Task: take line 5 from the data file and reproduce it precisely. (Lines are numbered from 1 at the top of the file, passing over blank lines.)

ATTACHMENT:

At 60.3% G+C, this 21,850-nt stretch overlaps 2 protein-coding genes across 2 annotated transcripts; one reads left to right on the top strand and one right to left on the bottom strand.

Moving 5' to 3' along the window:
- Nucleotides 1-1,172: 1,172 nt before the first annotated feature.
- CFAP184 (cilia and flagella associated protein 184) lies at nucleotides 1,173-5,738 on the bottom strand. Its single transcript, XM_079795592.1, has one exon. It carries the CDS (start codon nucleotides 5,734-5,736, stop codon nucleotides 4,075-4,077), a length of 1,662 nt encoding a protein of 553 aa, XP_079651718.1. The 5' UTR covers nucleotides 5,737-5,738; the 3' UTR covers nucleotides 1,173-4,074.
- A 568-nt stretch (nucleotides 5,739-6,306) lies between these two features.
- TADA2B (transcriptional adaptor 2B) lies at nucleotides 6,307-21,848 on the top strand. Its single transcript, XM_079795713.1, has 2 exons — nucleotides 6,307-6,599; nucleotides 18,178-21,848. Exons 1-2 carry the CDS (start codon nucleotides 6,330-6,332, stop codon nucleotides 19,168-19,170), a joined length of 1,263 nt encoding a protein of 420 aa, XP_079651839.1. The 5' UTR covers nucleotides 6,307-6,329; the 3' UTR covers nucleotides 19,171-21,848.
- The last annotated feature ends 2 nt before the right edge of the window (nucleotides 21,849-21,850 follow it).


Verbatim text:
- A 568-nt stretch (nucleotides 5,739-6,306) lies between these two features.